The Louisiana Prison Education Coalition: 360 degrees of education

Student of LPEC (photos by: Rebecca Catalanello)

New Orleans is often described as a “close-knit” city. On certain city blocks you will find residents gathered around corner stores, a neighborhood bar, a park, the neutral ground, or on each other’s porches. Head down Broad Street toward Tulane Avenue, however, and you will find an empty zone where no one gathers. This is Orleans Parish Prison, now known as the Orleans Justice Center. 

Surrounded with barbed wire, the stalwart and stark jail does not beckon social interaction or lingering; yet, that does not stop some organizations and individuals from entering the jail’s doors and trying to make a difference in the lives of prisoners. One such organization is the Louisiana Prison Education Coalition (LPEC), which began in 2015. 

The LPEC aims to increase accessibility to educational programs for those that are affected by incarceration, and one of their branches stems back to the University of New Orleans. “My colleague in the English Department here are UNO, Randy Bates, who is a creative non-fiction teacher and writer himself, suggested that we get our graduate students here at UNO who are in a MFA program involved in a more formalized way teaching in the jail,” Elizabeth Steeby, a UNO professor and participant with LPEC explains. 

Elizabeth Steeby, UNO professor and instructor for the LPEC (photos by:Rebecca Catalanello)

In order to bring education to the prisoners, the public, and the students of UNO, Steeby and her colleagues create a curriculum that opens the possibility for interaction and expression through educational avenues. There are group sessions with those affected by incarceration or fully incarcerated where they are asked to do free writes, to create poetry, and to learn and share in an educational environment. With Louisiana having the highest incarceration rate in the world, this educational outreach aims to help individuals achieve educational goals they may have been denied for one reason or another–whether that be before incarceration or due to incarceration. 

The LPEC works on a 360 degree educational model. Their aim is not only to educate those individuals who are incarcerated but also the public about what it means to be incarcerated. And, they are not alone. This is a coalition in its very definition since there are many organizations, such as Voice of the Ex-Offender (VOTE) and Women with a Vision, just to name two, that want to help individuals affected by incarceration retain and maybe even redesign their identity. For the LPEC, holding classes with the inmates–a place where they can read, write, discuss, and set educational goals–is one way to reach, connect, and encourage those that are incarcerated.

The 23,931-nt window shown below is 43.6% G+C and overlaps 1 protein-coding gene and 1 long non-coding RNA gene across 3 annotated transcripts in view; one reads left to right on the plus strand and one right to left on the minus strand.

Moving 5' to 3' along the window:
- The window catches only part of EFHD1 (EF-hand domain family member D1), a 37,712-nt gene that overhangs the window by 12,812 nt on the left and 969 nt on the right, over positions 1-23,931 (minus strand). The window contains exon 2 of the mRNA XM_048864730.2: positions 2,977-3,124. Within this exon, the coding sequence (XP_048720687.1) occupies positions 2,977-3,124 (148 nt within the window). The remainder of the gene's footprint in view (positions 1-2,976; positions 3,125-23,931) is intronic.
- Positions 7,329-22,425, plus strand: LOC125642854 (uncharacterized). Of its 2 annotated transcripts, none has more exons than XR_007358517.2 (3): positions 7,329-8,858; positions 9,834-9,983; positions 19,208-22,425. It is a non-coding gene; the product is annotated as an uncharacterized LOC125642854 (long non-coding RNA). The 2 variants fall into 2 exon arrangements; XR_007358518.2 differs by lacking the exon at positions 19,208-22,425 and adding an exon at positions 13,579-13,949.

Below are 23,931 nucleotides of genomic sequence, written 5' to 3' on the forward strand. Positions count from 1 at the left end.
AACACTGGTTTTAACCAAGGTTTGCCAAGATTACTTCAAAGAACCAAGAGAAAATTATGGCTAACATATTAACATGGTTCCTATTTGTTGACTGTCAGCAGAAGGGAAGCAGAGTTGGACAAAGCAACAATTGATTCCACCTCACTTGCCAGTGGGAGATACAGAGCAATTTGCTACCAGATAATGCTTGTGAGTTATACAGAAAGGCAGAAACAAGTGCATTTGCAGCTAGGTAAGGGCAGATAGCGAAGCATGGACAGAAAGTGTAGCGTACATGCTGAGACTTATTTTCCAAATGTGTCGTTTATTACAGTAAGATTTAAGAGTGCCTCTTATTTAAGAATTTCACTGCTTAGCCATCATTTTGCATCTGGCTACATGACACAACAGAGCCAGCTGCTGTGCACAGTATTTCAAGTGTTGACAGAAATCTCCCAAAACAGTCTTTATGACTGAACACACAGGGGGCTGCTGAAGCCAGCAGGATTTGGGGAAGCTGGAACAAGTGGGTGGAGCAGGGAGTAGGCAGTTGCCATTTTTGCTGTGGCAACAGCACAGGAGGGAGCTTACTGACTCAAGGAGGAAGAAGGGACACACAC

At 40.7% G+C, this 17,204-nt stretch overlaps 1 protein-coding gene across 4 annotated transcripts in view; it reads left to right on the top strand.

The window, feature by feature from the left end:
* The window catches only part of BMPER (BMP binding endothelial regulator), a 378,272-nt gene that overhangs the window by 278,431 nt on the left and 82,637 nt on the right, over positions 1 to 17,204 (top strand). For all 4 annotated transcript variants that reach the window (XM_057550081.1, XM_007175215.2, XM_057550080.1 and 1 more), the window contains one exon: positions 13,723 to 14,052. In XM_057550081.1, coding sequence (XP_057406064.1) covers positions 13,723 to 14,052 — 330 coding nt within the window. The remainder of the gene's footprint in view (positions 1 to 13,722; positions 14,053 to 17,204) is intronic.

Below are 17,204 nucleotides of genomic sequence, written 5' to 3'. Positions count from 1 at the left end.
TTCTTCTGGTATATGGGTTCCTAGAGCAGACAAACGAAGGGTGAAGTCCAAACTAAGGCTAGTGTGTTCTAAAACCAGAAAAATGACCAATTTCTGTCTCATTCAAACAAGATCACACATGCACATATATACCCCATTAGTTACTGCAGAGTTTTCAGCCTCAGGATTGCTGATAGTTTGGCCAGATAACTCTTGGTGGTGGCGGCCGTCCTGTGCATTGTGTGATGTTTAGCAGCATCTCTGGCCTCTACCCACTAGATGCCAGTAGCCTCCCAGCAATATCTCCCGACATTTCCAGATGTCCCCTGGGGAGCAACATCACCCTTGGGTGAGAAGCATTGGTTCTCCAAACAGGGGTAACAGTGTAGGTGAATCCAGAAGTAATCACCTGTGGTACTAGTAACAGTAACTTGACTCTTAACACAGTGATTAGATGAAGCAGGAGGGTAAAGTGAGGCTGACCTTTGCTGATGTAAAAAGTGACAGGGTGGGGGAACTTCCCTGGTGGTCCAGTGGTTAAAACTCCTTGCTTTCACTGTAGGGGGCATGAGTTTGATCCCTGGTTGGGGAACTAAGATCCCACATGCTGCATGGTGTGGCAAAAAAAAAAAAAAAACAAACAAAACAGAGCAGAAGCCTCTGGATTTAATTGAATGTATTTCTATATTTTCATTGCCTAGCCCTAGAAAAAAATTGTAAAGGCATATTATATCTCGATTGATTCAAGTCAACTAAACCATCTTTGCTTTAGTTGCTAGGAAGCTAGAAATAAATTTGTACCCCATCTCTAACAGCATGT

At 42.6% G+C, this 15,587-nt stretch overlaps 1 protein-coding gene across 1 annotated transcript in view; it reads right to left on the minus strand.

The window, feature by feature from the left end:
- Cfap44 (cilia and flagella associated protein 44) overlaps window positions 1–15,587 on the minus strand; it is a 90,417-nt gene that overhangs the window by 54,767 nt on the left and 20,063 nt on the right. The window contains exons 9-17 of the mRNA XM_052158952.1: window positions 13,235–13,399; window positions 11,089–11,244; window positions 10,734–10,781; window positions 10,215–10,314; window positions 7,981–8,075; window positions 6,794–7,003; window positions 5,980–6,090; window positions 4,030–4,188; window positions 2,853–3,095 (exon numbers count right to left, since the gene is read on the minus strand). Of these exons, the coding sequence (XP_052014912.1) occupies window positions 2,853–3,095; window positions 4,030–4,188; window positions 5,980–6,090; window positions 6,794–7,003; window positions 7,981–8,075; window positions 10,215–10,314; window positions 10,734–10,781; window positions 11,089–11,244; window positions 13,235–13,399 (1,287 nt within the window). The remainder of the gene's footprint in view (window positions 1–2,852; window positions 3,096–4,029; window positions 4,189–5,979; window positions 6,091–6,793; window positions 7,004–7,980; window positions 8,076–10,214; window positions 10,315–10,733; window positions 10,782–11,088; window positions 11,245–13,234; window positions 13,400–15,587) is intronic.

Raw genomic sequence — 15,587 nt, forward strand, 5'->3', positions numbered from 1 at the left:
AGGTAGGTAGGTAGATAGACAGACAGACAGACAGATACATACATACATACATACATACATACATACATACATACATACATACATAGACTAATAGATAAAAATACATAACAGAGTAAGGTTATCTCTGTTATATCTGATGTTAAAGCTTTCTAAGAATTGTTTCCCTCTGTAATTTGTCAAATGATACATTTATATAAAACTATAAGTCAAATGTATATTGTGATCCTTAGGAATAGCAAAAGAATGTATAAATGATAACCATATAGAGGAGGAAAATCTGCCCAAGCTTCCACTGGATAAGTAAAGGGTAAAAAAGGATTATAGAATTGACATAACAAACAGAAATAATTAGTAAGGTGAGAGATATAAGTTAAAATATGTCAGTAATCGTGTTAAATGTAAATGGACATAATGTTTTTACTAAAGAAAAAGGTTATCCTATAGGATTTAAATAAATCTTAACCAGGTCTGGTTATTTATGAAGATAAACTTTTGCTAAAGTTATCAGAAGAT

They don’t stop there, though. Through their publication efforts, they bring the lessons, the words, and the experiences from inside the jail to the outside world. This is seen in their newest publication of poetry from female inmates entitled Unheard Voices. As Steeby explains “…we really see the magazine as doing some work of educating the public of the experiences of the people who are in jail or [who]  have been affected by larger structures and systems of oppression.”   

Female writers and participants in LPEC classes (photos by: Rebecca Catalanello)

The publications include creative writing as well as elements of storytelling that describe what it is like to be incarcerated or be affected by incarceration. “I’d really encourage people to seek out the stories that are told by those who have been incarcerated,” Steeby says. “What you hear so often is people generally feeling that everybody deserves freedom. The freedom too build familial connections, to have jobs they care about, to express their ideas in meaningful ways at the basic level, and quite frankly, experiences of incarceration can prohibit that long past the moment of being incarcerated,” Steeby says. “It [incarceration] has long-term impacts.” 

People constantly talk about how education is the great equalizer. Education gives someone purpose, insight, it can build empathy, and it gives hope and maybe even direction for a desired life. With educators like Steeby, organizations that aim to cross the threshold that looks off-limits to the public, and students who want to make their curriculum live and have an impact beyond the classroom walls, there are now safe spaces for incarcerated individuals to learn about themselves and the world while also teaching others and the public. The lesson here seems simple: be a good student of life by thinking and choosing to listen to all voices, especially the unheard ones. 

 

To learn more about and to get involved with the Louisiana Prison Education Coalition, you can check out their website. The LPEC will be supporting and participating in the upcoming event Cannot Be Free Until You Are: Formerly and Currently Incarcerated Women and Girls Day, which is a march and rally on December 15, 2017. Their aim is to “wake up and shake up Louisiana on how mass incarceration affects women and girls.” 

 

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